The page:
August 27, 2019
I would like to measure the effectiveness of ScalaBridge London, but this raises some tricky questions. For example, what does it even mean for ScalaBridge to be effective? I’m not sure. I’m writing this largely as a way to organise my thoughts, and share with others who may be able to help.
The first point to address might be why bother measuring effectiveness. There are three answers to this. First is that I enjoy doing research, and it’s an excuse to stay in touch with academia. The second is that I’m putting a lot of effort into ScalaBridge and it would be nice to know if that effort is being used effectively. The third is that ScalaBridge is only one of many similar organisations (I believe Code First Girls is the largest in the UK) that are, as a whole, using significant resources. I believe these organisations are generally understudied, and it would be useful for the wider community to start studying and improving these kinds of efforts.
What’s the Goal?
The first step to measuring effectiveness is defining the goal. This is where things become interesting. Our goal is to increase diversity within the Scala community. We believe we can achieve that by teaching Scala to people who are underrepresented within the current community, but there are at least a few points to note here:
- Retaining people already in the community is important.
- Teaching people the language is not necessarily sufficent for them to join the community. What else is important? We don’t really know but I expect jobs and a supportive professional network are a good start for a majority of people. I think fun should be there in some capacity as well.
- What we’re teaching might not be what people need to learn. I’m particularly thinking of the data scientists here. I expect our curriculum doesn’t suit them.
Ultimately what I think this boils down to is: ScalaBridge needs to meet the goals of its members and potential members, but I am not certain what those goals are. Once we understand their goals we can start to see if we’re meeting them.
How We Can Make Progress
It seems the first step should be to find out our members’ goals. We ask them this when they sign up but we don’t get a lot of information. I’m also not convinced that people are able to accurately articulate their goals if they are asked. Regardless I’m sure we can do better here. This is where I think a qualitative approach is most useful, and where we can draw on ideas from sociology.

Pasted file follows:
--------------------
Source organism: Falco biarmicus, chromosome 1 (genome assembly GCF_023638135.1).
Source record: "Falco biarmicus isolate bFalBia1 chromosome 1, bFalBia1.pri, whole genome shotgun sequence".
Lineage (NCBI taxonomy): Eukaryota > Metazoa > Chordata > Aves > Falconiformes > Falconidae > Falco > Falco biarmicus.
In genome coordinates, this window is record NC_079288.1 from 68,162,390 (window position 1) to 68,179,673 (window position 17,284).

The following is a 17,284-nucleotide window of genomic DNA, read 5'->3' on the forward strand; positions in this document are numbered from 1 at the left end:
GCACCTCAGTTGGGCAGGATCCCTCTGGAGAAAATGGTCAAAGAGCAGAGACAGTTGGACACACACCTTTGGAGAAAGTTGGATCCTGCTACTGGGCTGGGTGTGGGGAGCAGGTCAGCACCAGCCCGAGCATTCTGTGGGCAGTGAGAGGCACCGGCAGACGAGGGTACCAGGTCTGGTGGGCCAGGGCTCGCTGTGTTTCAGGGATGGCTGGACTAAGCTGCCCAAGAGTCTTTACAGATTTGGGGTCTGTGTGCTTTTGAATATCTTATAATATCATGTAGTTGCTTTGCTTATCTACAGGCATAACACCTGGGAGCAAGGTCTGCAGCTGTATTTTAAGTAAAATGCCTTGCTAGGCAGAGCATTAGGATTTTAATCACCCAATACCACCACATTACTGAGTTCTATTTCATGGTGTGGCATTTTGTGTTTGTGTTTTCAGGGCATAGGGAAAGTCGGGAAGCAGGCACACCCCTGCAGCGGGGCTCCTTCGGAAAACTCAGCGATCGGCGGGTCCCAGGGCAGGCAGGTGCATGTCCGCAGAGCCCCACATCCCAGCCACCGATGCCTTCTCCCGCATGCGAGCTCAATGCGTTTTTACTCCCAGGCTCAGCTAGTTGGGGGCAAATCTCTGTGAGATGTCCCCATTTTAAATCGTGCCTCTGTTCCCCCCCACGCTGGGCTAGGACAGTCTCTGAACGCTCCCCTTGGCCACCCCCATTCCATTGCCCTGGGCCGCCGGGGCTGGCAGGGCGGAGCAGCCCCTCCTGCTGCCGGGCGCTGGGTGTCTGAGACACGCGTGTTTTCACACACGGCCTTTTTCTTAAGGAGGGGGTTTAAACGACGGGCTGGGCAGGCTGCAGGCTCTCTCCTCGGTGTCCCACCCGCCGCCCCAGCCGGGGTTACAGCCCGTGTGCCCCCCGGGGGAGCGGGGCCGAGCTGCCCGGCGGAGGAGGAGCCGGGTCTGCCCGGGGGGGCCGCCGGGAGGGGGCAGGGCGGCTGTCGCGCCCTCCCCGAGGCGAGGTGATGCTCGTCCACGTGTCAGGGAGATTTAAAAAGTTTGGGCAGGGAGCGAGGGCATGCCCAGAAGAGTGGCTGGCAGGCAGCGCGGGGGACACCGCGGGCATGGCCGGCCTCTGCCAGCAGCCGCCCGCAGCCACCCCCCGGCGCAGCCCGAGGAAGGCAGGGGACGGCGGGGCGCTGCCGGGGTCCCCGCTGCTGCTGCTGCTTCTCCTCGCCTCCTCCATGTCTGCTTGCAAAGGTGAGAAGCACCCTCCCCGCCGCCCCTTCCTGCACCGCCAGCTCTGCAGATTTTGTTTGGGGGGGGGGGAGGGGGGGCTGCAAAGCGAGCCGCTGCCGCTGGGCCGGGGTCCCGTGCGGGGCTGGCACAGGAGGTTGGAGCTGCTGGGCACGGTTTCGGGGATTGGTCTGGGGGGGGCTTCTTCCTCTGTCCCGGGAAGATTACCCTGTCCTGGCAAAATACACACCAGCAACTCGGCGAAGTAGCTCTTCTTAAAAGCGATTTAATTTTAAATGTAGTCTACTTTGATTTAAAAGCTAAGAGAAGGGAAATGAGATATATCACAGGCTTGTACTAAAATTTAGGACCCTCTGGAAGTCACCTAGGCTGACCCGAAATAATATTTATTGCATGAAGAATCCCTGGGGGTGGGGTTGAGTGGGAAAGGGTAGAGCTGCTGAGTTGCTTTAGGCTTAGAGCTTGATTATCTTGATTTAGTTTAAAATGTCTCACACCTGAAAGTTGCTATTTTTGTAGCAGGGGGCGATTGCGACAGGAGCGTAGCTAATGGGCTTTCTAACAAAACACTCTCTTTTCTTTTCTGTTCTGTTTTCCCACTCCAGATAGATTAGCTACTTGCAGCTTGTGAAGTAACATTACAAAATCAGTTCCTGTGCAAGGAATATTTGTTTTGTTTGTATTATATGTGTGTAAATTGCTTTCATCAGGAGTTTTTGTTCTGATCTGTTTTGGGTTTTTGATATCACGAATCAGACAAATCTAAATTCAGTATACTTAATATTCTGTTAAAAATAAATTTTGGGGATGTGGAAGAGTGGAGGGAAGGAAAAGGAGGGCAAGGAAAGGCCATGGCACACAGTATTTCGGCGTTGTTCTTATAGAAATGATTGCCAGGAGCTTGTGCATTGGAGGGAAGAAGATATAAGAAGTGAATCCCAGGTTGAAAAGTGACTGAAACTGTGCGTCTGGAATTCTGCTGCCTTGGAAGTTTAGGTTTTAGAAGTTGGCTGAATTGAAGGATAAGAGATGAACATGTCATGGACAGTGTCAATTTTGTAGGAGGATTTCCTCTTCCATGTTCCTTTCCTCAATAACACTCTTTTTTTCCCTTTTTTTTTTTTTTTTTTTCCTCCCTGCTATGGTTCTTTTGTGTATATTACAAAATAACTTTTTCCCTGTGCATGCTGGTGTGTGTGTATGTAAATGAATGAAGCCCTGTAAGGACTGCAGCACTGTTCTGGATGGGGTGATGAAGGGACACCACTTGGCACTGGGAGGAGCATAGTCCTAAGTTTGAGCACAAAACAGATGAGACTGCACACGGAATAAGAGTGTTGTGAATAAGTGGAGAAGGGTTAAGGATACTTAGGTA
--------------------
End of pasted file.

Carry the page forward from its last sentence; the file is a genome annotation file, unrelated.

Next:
Once we know what we should be doing we are in a position to assess how well we are doing it. Assuming learning Scala is on the agenda, testing students might seem the obvious assessment. However I’m not a fan of this. Given our students have vastly different backgrounds, and we have a number of different streams, we’d need a number of tests to accurately measure progress. Furthermore, I don’t think our students would be keen to do this kind of formal assessment and I’m certainly not keen to do a pile of marking. Finally, this kind of assessment only captures part of what we should be doing. It tells us if someone knows aspects of Scala, but it doesn’t tell us if they feel part of the community.
What I think may work is asking students for their self-reported assessment of changes along lines we’re interested in: For example, do they feel more confident using the language, or do they feel comfortable asking for help in person or on our online forums?
Working out the details will be quite an exercise. Luckily I’ll have some help: a number of ScalaBridge students have experience in doing what I want to do and have offered to help. (Thanks! You’re all awesome!)